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Thread: Baby Bouncer

  1. #1
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    Baby Bouncer

    Cerebral Palsy In Infancy
    Hi there

    I have a son who is 16 weeks. Fot at least 6 weeks he has shown great interest (and strength) in supported standing. ie on the floor, or someone's knees. I walked myself at 7 weeks- apparently I wasn't interested in crawling/sitting..just getting on my feet!!

    we have purchased a 'Lindam' baby bouncer which I put him in once or twice a day..10 mins max. He loves this- can weight transfer, spin around.

    As a physio, I think if he is showing he wants and can do it..then we shouldn't worry it is too early and could be damaging developmentally.

    Does anyone have any evdence based research on early walking/standing in babies??

    Rachael Rowberry

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    Re: Baby Bouncer

    I do not know of any research about early walking etc but I do think that using a baby bouncer has very little to do with a natural way to stimulate abilities. You have to consider that a human being is not fully developed until 16-17 years of age (the brain is still developing til the age of 7-8). The physical development of a child is, at least in literature, closely related to to its mental/psychological development as so one can observe differences in development of children. One develop faster physically another mentally.
    But understand well that a child doesn't need any help in the form of a baby bouncer to develop. In opposite one has to consider if the bones which are at that age not very bony but more or less cartilage like. But nowadays there is a tendency to let children read at an age which they should use for other things. Who cares?

    Last edited by physiobob; 27-09-2007 at 07:02 PM.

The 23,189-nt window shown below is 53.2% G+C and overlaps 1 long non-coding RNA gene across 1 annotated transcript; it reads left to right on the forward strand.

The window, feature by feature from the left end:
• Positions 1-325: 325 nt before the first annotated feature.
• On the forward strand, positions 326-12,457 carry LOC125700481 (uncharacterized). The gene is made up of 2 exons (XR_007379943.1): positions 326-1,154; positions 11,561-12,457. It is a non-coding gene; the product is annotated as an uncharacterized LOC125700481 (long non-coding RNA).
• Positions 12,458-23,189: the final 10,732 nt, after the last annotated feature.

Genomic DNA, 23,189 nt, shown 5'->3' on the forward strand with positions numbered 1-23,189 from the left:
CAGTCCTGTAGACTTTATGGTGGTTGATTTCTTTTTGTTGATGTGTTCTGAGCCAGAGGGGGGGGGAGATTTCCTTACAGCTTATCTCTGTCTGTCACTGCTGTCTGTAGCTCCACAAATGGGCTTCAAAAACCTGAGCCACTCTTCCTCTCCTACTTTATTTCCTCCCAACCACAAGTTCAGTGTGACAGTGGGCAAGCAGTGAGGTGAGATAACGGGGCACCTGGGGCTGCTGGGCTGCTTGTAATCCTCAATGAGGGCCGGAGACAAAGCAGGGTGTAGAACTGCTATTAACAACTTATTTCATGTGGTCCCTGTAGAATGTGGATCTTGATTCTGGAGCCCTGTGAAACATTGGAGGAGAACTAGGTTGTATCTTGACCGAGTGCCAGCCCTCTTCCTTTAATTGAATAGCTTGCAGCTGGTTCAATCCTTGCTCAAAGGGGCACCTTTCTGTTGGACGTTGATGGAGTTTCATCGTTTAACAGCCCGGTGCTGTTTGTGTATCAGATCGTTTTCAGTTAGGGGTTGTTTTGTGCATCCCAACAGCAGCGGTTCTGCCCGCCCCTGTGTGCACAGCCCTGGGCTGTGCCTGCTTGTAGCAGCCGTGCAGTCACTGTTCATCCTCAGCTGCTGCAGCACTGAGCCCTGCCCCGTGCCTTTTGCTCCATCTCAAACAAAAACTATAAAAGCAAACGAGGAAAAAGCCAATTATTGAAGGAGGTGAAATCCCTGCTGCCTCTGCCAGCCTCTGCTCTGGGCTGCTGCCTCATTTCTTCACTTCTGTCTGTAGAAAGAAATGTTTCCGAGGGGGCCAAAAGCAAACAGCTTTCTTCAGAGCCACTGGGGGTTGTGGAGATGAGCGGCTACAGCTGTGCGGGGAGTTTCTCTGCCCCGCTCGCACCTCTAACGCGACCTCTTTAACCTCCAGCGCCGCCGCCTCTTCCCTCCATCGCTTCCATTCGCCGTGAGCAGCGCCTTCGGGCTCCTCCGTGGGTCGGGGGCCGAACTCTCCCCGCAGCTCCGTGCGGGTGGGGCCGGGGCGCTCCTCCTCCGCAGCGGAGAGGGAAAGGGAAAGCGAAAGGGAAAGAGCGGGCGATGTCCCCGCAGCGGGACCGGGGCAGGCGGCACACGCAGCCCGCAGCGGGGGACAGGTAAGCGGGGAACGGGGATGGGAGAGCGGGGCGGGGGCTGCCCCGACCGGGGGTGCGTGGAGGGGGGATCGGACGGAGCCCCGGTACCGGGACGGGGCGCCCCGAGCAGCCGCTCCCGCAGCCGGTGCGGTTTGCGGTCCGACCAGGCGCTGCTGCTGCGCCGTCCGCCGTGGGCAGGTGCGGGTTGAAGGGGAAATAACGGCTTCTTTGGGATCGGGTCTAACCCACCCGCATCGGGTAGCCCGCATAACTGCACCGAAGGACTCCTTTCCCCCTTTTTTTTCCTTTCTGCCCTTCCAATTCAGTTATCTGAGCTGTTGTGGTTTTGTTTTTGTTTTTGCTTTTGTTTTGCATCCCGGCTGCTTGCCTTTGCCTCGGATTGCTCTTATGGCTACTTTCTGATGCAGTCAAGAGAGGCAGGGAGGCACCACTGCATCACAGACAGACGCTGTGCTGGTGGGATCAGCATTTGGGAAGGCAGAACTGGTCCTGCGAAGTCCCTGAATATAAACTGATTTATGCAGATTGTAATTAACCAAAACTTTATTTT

3. #3
    junior_physiotherapist
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    Cool Re: Baby Bouncer

    Hi all,

    Actully i don't have an evedence for baby care

    Mean while i didn't get what really did u mean by " bouncer"...but if u meant a car for babies with 4 wheels to be use at that so earliest age most probably would cause bowing for legs as neuropast said it's more cartilage than boney composition....!


    Regards


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    dear rachel,

    I never recommend baby bouncers.( paediatric physiotherapist for 30 yrs and a mum)
    When a child is able to move from horizontal to vertical itself would be the first time you are probably not doing any harm. I have never read any studies about baby bouncers. The most important people, who really know a lot about developmental neurology, are the ones to "ask". I suggest you start looking up(google of pubmed) prof. mijna hadders-algra´s work. She is a specialist in the development of truck and posture. if you can learn a little more about the natural development you might even throw the whole thing away.

    When a child is as young as your child is, it still needs a amount of trunk support when being held vertical. Most children who have started to "standup" at such an early age are "standing on their reflexes". From 3-4 months(corrected) age reflex activity slowly changes into goal related movements.
    ---
    dear junior physiotherapist, if you want ot know what a babybouncer is go to www.youtube.com and type baby bouncers and you will find various films featuring babies in these bouncers.

    regards
    esther